A fully-functioning synapse or two? Or the point, perhaps.

I just read a piece on TheRealPRMoment about research from press release distribution company RealWire, which states “news releases including video content achieve three times more coverage than releases without multimedia content.”

It goes on…. “For those releases with editorial or blog coverage, the average number of pieces was 17.1 for the releases with video content. This was almost three times the figure for the sample without video content of 6.2 and four-and-a-half times more than the distribution industry average of 3.8 pieces.”

Drawing a comparison with the last such survey, the story tells us “Adam Parker, RealWire’s chief executive, attributed the lack of adoption of video to (among other things) the barriers that existed such as the prohibitive cost of some distribution services.”

Bit of a so-far-so-obvious, you may be thinking.

Here’s the thing I’m struggling with.

This is the same Adam Parker and the same RealWire behind the (always struck me implausibly-named) An Inconvenient PR Truth campaign, which put forward a bill of rights (frankly, I’ve never known whether to laugh or weep at that, and I still can’t make my mind up) regarding the manner in which PR people send information to journalists.

Let me break it down for you.

It’s a campaign that proposes 10 so-called rights intended to make PR people treat bloggers and journalists with more respect and, at its heart, stop spamming them with unwanted press releases and other forms of contact.

For the avoidance of any doubt, I dislike the campaign. I wrote about it here.

I’ve never claimed to be possessed of super-human intelligence, and what I’m now struggling with is that on one hand RealWire/Adam Parker (wearing the Inconvenient Truth hat) have advised me (and the rest of the PR industry) to tread carefully. On the other hand, the one that’s promoting distribution services via a news item about a piece of research, I’m now being advised to use video in press releases.

Too many people in PR can recount stories of journalists becoming quite irrationally upset just because there was a jpg or a pdf attached to an email.

Step forward if you’re brave enough to start punting video at people.

I’ll be the one eating popcorn and watching what happens.

Top tips for journalists wanting to make it in PR

I’ve lost count of how many times someone has talked to me about the move I made from journalism into PR. My move to the dark side, which took place in late 2000.

I entered the heady world of journalism in the early 1990s, worked for contract publishers, several newspapers (regional and national) and magazines, tried my hand as a freelancer, went into the trade press and ended up as the managing editor on a news website which, during the two years I was there, grew its readership from 500,000 to more than six million.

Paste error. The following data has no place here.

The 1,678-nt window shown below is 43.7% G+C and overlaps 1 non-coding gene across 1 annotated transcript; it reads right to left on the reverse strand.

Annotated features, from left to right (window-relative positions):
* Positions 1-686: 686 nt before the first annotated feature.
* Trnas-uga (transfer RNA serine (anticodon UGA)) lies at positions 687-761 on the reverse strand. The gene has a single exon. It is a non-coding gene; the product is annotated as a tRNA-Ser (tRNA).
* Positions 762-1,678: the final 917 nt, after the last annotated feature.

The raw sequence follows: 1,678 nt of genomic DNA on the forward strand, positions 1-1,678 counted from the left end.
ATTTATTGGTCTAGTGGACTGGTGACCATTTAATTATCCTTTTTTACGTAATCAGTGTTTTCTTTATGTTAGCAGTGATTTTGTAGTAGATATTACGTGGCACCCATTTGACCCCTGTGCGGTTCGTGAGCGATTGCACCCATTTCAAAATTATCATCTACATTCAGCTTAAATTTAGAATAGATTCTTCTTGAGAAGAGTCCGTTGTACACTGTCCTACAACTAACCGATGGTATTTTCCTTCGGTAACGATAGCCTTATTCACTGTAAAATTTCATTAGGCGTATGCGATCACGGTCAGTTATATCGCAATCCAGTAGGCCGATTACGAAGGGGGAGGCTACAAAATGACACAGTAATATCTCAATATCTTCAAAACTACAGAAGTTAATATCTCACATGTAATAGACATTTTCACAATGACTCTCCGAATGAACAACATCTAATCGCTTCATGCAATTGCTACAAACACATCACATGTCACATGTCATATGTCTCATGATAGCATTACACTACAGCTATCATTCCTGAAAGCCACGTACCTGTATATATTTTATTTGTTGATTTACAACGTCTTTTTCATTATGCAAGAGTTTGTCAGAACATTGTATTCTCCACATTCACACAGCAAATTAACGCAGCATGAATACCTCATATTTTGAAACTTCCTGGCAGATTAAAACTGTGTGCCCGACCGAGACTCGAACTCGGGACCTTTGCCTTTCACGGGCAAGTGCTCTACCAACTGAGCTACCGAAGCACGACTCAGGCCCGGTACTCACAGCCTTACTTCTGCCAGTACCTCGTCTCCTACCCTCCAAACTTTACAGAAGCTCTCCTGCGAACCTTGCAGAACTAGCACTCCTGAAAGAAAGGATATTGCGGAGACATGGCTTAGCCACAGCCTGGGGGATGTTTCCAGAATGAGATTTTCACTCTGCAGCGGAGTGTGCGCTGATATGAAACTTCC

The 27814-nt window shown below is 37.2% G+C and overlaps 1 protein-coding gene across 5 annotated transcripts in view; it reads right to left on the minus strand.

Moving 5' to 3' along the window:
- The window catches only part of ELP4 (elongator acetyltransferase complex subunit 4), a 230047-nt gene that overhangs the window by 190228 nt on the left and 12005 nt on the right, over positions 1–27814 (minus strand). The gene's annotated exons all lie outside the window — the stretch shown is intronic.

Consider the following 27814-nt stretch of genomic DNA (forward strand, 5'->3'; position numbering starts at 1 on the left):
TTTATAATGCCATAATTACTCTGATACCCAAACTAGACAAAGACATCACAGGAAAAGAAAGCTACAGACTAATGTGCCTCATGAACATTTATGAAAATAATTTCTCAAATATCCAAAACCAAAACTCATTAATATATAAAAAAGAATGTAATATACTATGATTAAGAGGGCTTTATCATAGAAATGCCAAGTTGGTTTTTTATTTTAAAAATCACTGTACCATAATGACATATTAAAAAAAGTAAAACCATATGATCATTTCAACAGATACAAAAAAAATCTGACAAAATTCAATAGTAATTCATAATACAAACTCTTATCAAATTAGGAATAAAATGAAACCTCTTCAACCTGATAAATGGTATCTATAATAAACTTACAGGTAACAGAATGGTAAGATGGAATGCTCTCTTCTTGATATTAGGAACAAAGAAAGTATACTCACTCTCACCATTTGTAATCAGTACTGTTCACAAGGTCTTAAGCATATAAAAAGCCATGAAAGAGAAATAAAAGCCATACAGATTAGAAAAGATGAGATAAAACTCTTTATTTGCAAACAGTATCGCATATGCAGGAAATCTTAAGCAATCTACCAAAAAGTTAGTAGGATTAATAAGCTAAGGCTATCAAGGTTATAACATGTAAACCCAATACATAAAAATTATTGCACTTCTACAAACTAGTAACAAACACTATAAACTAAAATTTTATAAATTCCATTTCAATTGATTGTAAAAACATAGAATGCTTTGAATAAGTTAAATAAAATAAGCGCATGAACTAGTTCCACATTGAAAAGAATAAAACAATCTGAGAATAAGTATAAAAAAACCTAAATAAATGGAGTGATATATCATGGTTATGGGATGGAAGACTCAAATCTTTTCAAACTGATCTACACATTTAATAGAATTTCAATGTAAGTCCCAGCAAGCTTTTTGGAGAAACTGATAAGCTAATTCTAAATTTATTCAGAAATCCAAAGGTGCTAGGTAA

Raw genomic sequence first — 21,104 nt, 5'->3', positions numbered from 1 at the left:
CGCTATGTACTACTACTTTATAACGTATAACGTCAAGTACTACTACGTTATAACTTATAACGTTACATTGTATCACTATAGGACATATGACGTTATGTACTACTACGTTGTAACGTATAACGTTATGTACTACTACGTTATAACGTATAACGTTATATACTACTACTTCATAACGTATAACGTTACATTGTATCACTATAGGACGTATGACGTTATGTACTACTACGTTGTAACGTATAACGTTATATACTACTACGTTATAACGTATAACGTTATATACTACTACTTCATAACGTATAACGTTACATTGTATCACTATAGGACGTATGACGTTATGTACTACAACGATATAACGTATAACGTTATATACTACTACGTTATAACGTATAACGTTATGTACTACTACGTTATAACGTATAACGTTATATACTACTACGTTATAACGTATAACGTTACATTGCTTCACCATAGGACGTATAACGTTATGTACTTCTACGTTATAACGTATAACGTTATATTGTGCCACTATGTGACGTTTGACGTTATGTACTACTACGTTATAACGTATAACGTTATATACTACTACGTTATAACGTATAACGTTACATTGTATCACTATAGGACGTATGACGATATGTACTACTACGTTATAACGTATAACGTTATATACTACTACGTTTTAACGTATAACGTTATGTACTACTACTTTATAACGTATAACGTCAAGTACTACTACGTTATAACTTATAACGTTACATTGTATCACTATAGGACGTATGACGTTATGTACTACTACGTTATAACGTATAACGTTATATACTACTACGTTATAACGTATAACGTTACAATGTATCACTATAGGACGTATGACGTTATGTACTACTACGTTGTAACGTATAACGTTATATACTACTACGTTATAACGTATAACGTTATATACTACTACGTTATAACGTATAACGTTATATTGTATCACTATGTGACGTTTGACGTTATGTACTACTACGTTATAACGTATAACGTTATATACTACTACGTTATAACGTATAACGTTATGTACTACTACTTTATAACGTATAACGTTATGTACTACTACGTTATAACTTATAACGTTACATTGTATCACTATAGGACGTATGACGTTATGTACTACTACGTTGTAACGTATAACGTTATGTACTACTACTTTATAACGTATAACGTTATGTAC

The move to PR is a well-trodden path for journalists who have, for one reason or another, hit a wall and felt the need to do something different. In my case I wanted a new set of challenges, but didn’t want to have to start from scratch. Oh, and the money was a little better too – not hugely so.

There is no single reason why the move sometimes goes wrong (I don’t know what the failure rate is, but it must be pretty high). Typically fault lies both with the individual and the PR agency that has employed them.

A lot of emphasis is put on transferable skills, such as being able to write. If fact, far too often it goes no deeper than that combined with a hint of this’ll impress the client thinking.

The journo entering the PR workplace lacks a great deal of context of the mechanics of the job, the way an agency operates, the way a team works. That latter point is a good one, after all journalists are not, by nature, team players.

Customer service, appeasement and a can-do attitude also don’t necessarily come naturally to most hacks who have spent their careers marching to the beat of a very different drum.

My first ever client meeting after entering PR is something I will probably never forget. I’d been in my new role for a matter of days when I was sent to deal with a problem client.

The meeting lasted less than five minutes and concluded with a very red-faced and shouty client telling me that he was firing the agency I had just joined.

Culture shock…? You could call it that, yes.

So, here are my three top tips for anyone considering ditching their career in journalism to don a suit and join the PR party.

1. Get real
Be sure you know what you’re letting yourself in for.

You mustn’t assume that all your days will be filled with high-level strategic planning meetings, and long periods of crafting your finest prose.

How will you really feel pitching in a story to journalists? How will you cope when the features and press releases you have written are picked apart by people who will never be able to write as well as you but have the veto on what you produce?

2. Do your homework
Get the job spec, and find out what the responsibilities are. Meet the people you’ll be working with and managing – especially the ones you’ll be managing. Their careers are about to be put in the hands of someone with no PR experience. They may well be concerned about this. You need them onside.